The Future Of Airbnb’s Empire Is Under Threat

Some travellers are waking up and smelling the roses...

The Future Of Airbnb’s Empire Is Under Threat

Image Credit: Delicious

Airbnb came at the hotel industry with a mallet when it went from a startup (in 2008) to a booming global business (it really started to blow up in the late 2010s). The philosophy? Live like a local. Discover quirky joints. Have a unique stay. It was even cheaper (in many cases), too.

But like how Instagram used to be quiet and quirky and is now a mainstream 21st-century artery we’re all addicted to shooting up, could travellers now be waking up and stopping guzzling the marketing when it comes to Airbnb? The pandemic hit the entire travel industry hard.

During the tightest pinch, when people were (particularly here in Australia) unable to travel overseas (or in many cases even interstate) Airbnb was popular – rather than risk staying in a hotel where you could catch COVID from 100s of other people, travellers would book self-contained Airbnbs for themselves and their families and significantly reduce their chances of contracting the spicy cough.

But now that the news cycle has swung away from COVID and towards Russia’s invasion of Ukraine, and now that many people have now either been fully vaccinated against COVID (or had COVID and recovered from it), it might be time for travellers to rediscover an old flame: hotels.

Not only did the pandemic provide a silver lining for hotel restaurants (by scaring people off venturing out into the street to find ‘unique’ food), but, as we come out of the pandemic, some frequent American travellers are recalling the benefits of hotels, and questioning the benefits of Airbnb (given its prices, in many cases, now rival hotels’).

Though this is unlikely to crash Airbnb’s empire in 2022, it’s interesting to think about how travel demographics (ad consumer choices) could shift this year.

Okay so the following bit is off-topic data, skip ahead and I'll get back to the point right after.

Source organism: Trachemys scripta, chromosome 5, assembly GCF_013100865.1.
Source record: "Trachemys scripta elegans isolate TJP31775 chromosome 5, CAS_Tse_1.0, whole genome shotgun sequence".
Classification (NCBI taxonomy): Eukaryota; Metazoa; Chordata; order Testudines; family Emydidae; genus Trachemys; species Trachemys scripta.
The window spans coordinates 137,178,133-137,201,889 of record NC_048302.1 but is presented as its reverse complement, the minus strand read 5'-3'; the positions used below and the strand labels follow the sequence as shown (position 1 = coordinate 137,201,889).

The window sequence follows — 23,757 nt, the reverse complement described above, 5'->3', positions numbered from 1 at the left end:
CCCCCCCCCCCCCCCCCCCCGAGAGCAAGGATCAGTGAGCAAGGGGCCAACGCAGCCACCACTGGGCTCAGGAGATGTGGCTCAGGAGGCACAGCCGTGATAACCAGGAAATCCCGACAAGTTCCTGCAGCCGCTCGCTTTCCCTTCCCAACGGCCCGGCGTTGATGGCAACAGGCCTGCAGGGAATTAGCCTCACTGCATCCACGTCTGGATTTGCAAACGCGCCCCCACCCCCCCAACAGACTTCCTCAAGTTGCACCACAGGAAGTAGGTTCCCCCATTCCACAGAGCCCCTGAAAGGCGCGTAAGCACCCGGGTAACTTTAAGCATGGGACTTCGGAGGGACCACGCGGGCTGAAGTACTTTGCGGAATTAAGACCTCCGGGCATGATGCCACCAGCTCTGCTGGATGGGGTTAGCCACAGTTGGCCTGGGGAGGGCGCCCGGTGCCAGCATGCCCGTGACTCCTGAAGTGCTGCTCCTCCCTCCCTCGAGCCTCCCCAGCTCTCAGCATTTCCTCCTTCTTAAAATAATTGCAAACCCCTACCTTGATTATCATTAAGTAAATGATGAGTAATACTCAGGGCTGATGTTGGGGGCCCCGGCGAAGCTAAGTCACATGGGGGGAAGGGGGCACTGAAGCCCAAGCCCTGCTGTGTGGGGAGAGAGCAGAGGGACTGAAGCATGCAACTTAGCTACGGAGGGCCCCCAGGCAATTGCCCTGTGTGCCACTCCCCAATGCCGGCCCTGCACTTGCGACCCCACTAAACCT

Case in point: the following Tweet, from a Houston based man called Adrian C. Jackson. Jackson took to Twitter yesterday to ask his followers why anyone would choose Airbnb over a hotel.

“I’m being sincere when I ask this,” Jackson wrote. “Why are y’all still choosing AirBnB over hotels? Prices are no longer as reasonable as before; they cost just as much as hotels.”

He also pointed out that hotels provide housekeeping, room service, fresh towels and (in his view) better service, as well as “no cleanup fees” and no “surprise guests.”

He also shared a story of the night he had a surprise guest in his Airbnb.

“‘Surprise guests’ means exactly that…” he responded to one Twitter user. “Like what happened to me during my first (and ONLY) Airbnb stay I had the house to myself; a friend of the owner had access to his home & just casually strolled through while I was there I told the owner & Airbnb…nothing was done about it.”

Commenters on his Tweet added that further benefits of hotels are that you are less likely to find creepy things like cameras or experience racism (or racist objects).

Another said: “Also, hotels don’t contribute to the increased homeless problem the way Airbnb’s do” (a problem we are seeing over here in Australia too, particularly in hotspots like Byron Bay).

Another included a horror story of the time a host forgot to tell their husband that he was staying in the basement of the house.

They wrote: “I stopped using them after a few uncomfortable experiences, including one room being in a heinously overcrowded house (about 10 guests, one bathroom) and one host who didn’t bother to tell her husband I was allowed to be sleeping in their basement suite.”

Not everyone thought it was so simple. Some sang Airbnb’s praises (saying they can be cheaper than hotels for long term stays or FIFO workers).

One Twitter user said hotels can be pretty grim too, writing: “After staying in a Holiday Inn Express about 7 years ago, I swore I was done with hotels. The room was less than clean and reeked of stale cigarettes even though it was non-smoking. The carpet was old and worn. No kitchen, a cramped bathroom, non-working wall hair dryer.”

Swings and roundabouts, we guess.

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